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Star Hobson: The five warning signs social services had to protect tragic one-year-old
14 December 2021, 16:12
Star Hobson was only 16 months old when she was killed at her home in Keighley, West Yorkshire.
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Her mother's partner Savannah Brockhill was found guilty of her murder on Tuesday, after a court heard how the toddler was subjected to a campaign of "physical assaults and psychological harm".
Star's mother Frankie Smith was found guilty of causing or allowing her death.
Social services were aware of the family, with a number of people including Star's great-grandparents raising concerns with the local authorities - but Star was not rescued.
Here are the five warning signs the social services had in 2020 to save her.
Smith's friend Holly Jones made the first contact with social services.
She raised concerns about how much she was being asked to look after Star, as well as domestic violence between Smith and Brockhill.
Police and social workers visited Star but no concerns were raised.
At the court case, Ms Jones would tell the jury that later in the year Star accidentally bit her as she helped her eat - and Smith responded by biting her daughter's finger, making her cry.
Star's great-grandfather David Fawcett and his partner Anita Smith called social services after family members told them Brockhill was "slam-chocking" the toddler - meaning she held her by the throat and threw her onto a bed.
They were also told Brockhill was threatening to shave Star's head.
When social services visited Brockhill and Smith they were prepared, and Mr Fawcett and Ms Smith were told the social worker concluded the report was "malicious gossip" and said they would "leave it at that".
"The next thing we heard the case was closed," said Mr Fawcett.
"We weren't there.
"They never came to us.
"We never heard anything else."
Star's father, Jordan Hobson, contacted social services after David Fawcett posted a picture of Star with bruises on Facebook alongside a happier shot with the caption "From this to this in five weeks, what's going on Frankie?"
The police took Star for a hospital examination.
Smith said her daughter had hit her face on a coffee table, something the medical examination found to be consistent with Star's injuries.
Another friend of the Smith family contacted social services with concerns, but the case was closed the following month.
Another of Star's great-grandfathers, Frank Smith, contacted social services after seeing video of bruises on the youngster's face.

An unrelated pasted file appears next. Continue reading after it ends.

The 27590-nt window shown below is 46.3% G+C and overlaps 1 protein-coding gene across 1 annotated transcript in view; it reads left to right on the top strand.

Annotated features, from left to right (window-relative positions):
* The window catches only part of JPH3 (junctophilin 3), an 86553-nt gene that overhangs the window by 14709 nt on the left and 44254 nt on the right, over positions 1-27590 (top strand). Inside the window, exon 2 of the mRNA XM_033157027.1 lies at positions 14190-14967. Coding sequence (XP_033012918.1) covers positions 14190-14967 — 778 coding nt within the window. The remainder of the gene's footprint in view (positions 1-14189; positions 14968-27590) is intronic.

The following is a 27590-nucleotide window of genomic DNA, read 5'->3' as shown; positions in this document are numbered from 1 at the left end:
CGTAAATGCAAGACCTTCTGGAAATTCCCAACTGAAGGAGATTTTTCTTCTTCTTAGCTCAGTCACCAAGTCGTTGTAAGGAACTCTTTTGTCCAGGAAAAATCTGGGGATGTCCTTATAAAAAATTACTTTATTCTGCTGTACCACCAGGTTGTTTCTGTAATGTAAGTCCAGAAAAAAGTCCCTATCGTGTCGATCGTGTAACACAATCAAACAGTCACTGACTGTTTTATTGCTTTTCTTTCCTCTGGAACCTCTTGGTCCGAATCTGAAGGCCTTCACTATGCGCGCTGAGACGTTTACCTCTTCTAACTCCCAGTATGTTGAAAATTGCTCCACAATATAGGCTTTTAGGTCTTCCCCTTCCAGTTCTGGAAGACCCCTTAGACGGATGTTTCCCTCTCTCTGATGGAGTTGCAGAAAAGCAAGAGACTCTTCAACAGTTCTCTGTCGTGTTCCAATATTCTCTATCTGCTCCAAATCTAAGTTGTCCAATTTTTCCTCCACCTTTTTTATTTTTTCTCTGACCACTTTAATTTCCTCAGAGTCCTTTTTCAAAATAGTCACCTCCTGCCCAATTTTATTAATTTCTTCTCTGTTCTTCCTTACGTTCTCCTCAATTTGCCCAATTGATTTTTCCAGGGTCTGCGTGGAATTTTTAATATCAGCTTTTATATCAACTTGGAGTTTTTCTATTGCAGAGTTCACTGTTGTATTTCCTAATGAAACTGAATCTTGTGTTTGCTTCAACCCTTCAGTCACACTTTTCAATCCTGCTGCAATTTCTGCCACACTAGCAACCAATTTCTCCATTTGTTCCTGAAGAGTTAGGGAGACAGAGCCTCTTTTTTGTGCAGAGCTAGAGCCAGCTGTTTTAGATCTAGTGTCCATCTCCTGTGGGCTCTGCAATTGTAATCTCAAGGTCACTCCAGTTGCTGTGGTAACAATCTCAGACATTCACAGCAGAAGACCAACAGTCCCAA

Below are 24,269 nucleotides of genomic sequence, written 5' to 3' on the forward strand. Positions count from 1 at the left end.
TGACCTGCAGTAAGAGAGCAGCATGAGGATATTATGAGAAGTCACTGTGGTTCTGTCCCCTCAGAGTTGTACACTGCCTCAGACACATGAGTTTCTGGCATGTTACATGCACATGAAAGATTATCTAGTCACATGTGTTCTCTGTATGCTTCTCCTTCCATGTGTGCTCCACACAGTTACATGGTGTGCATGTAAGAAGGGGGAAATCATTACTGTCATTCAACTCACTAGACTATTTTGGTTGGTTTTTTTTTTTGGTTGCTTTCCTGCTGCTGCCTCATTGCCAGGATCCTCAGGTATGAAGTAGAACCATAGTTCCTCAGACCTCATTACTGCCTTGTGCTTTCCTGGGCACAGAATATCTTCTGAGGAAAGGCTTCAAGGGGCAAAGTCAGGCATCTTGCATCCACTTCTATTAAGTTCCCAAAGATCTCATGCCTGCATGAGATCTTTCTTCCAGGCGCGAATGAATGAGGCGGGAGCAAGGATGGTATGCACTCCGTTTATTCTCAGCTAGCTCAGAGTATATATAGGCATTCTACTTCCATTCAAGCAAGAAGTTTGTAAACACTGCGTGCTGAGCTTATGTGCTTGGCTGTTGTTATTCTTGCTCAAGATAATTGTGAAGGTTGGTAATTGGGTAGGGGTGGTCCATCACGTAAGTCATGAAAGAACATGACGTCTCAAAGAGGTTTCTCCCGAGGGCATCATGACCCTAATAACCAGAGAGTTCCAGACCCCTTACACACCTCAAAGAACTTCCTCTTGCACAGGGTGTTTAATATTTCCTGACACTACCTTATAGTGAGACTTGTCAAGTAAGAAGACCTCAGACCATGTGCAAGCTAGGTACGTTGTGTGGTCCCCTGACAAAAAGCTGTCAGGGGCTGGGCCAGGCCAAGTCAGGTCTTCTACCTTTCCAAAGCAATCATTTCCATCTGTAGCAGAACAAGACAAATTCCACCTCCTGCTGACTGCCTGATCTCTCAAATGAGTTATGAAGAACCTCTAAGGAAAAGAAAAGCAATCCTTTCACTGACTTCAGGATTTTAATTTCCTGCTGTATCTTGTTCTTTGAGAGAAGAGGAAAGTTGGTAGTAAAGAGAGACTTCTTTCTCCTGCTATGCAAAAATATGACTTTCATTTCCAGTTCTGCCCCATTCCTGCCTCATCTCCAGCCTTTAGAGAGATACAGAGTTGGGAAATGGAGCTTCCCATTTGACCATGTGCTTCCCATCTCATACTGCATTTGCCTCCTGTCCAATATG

Social workers made an unannounced visit and were told Star had fallen down the stairs.
They closed the case on September 15, concluding the referral to be malicious.
A week later, on September 22, Star was seriously injured at the flat.
She was taken to hospital but her injuries were "utterly catastrophic" and "unsurvivable", prosecutors said, and she died shortly afterwards.
Mr Fawcett said it was "unacceptable" that the warning signs had been missed.
"Maybe you miss it with one, two... but five?" He said.
"I just find it highly unacceptable, especially as they didn't get back to us."
The Department for Education said the death of Star Hobson was "deeply disturbing" and said it would "not hesitate" to remove children's services control from Bradford Council "if necessary".
A joint statement from safeguarding agencies in Bradford said they "deeply regret" missing warning signs in Star's case.
The statement was given by Marium Haque, interim director of children's services at Bradford Council, Helen Hirst, chief officer, Bradford District and Craven Clinical Commissioning Group, and Bradford District Commander Chief Superintendent Sarah Jones of West Yorkshire Police.
It said: "We want to say first and foremost that we're sorry for the death of Star. This was a child's life cut cruelly short.
"Two people have been brought to answer for their crimes - one has been convicted of murder and one of causing or allowing the death of a child.
"Anyone who has followed the trial will want to know what more could have been done to help protect Star. As agencies who have a joint responsibility to protect children, this has been at the forefront of our minds. Any death of a child, wherever it happens, is one death too many, but this happened in our district, in our community and has had a devastating impact.
"We are very aware as partners that there is much that we need to learn from this case. We have already put in place actions that will improve our practice so that we learn those lessons. But we need to fully understand why opportunities to better protect Star were missed.
"We must also learn everything we can from the awful murder of Arthur Labinjo-Hughes. A national review has been established to enable this to happen. If we can contribute our learning to this review, we will do.
"We offered support and assistance to Star's family for what we believed their needs to be, at that given time, but we all deeply regret that not all the warning signs were seen that could have led to firmer statutory enforcement action.
"A Local Child Safeguarding Practice Review is being written by an independent author. This is almost complete and, now the trial is concluded, the review will be finalised and published in January 2022.
"It will provide partners and colleagues in our district and across the country with clear recommendations so we can better protect children in our care."